ALIA Blog Article

Digital Lending Rights announced - what next? 

In a very welcome announcement for the library sector, and for authors and publishers across the country, the Australian Government today announced a $12.9 million extension to lending rights to cover ebooks and audio books in the scheme. 

ALIA, along with the Australian Society of Authors and others, have been strongly advocating for a funding extension, which would align the schemes  with modern library usage and support the Australian book industry. Below is a quick explainer about the changes. 


What are lending rights?  

Lending rights are payments made by the Australian government to eligible Australian authors and publishers when their books are held in public or educational (school, TAFE or university) libraries.  The payments recognise the public benefit when multiple people borrow and use these books, and in turn supports the creation, publication and dissemination of Australian literature.

In 2021-2022 more than 17,5000 payments were made to creators and publishers.

What is and isn’t covered by lending rights?

Lending rights until now have covered physical books by an eligible Australian creator who has registered with the scheme within five years of publication, and whose book fits certain criteria, including a catalogue record in a national bibliographic database.

The extension announced on 28 January 2023 will mean books in non-physical format, such as ebooks or audiobooks will be covered by the scheme, having been previously excluded.

Non-book library content, such as journal articles or DVDs, is not covered.

Why did ALIA advocate for the inclusion of ebooks and audiobooks?

Libraries have invested over many years in providing access for their community in multiple formats. For example, ebooks and audio books can be more accessible for people with vision impairments or who do not live in close proximity to a library. They are also simply preferred by many people – particularly those who listen whilst exercising or commuting.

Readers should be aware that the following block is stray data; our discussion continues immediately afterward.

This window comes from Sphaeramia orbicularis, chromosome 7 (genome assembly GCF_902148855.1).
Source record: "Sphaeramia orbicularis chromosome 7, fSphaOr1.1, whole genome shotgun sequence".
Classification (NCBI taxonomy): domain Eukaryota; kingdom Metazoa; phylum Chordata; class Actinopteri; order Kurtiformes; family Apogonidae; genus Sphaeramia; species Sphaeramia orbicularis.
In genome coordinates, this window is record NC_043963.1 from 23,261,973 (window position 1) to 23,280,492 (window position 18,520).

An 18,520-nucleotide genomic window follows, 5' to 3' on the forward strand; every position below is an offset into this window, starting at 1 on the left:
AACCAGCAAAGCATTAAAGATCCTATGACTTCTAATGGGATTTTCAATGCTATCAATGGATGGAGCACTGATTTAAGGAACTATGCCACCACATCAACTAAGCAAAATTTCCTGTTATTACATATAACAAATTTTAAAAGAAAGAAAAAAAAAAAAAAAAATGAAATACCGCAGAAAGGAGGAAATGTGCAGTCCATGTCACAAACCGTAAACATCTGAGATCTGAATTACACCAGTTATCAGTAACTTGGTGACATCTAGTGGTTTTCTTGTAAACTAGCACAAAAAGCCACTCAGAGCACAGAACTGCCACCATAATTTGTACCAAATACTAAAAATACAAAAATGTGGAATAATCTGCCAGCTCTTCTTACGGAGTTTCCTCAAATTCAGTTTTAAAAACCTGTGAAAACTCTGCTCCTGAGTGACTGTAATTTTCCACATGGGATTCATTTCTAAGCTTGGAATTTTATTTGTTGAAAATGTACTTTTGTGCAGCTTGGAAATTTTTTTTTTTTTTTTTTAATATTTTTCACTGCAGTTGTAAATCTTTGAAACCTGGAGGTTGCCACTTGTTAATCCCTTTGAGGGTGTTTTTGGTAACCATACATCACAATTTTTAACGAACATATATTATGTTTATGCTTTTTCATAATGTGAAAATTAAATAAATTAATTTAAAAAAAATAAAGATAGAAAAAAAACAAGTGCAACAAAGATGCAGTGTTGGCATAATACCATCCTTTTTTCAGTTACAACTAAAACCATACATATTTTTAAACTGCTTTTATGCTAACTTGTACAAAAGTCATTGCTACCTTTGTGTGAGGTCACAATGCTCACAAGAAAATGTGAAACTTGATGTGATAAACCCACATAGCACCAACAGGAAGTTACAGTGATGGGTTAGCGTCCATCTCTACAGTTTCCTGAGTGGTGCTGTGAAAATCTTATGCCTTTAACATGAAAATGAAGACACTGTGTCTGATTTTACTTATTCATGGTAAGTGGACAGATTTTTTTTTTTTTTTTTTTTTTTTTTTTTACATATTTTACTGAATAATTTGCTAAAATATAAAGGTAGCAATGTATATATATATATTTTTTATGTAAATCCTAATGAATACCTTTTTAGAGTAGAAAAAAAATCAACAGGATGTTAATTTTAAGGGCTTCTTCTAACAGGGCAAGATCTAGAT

The use of ebooks and audio books has steadily grown in Australian libraries, and when COVID shut down physical access to many collections, the borrowing of ebooks and audio books skyrocketed, between March to May 2020 NSW public libraries processed over 800,000 eloans, which was a 300% increase on the same period in 2019.

Libraries pay for the use of audiobooks and ebooks, and a portion of that payment generally goes to the author according to the publishing contracts and licencing arrangements. However unlike physcial books, there is not an additional payment for lending rights. Providing additional government funding to support the inclusion of ebooks and audio books into the scheme will ensure that creators and publishers received the same level of reward no matter in which format people are enjoying the book.

What impact will this have on libraries?

Apart from the happiness of authors and patrons, the day-to-day impact on libraries will be minimal.

Libraries support the administration of the lending rights scheme through the library survey.  In 2021-2022, 27 public library networks (representing 47% of public library book stock) participated in the survey. 

The exact mechanisms to survey and calculate ebooks and audio books will be determined before the scheme goes into effect, and ALIA looks forward to working with libraries and the Office for the Arts on an efficient and robust process.

Final words

As author Stephen Orr wrote in the Public Lending Right Committee’s Annual Report 2021-2022

God bless P, L and R (Public Lending Rights). A coal miner’s pension, for the time down the pit. The one time writers get to eat out, guilt free, knowing each bite’s a well-turned sentence. Oh, and god bless the librarians and readers. This year, I think, a curry.

Stephen Orr Author

Read more:

Joint supplementary submission from ALIA and the ASA to the cultural inquiry

Australian Society of Authors – Digital Lending Rights

Office for the Arts Lending Right Schemes

ALIA submission to the National Cultural Policy

Books Create Australia submission to the National Cultural Policy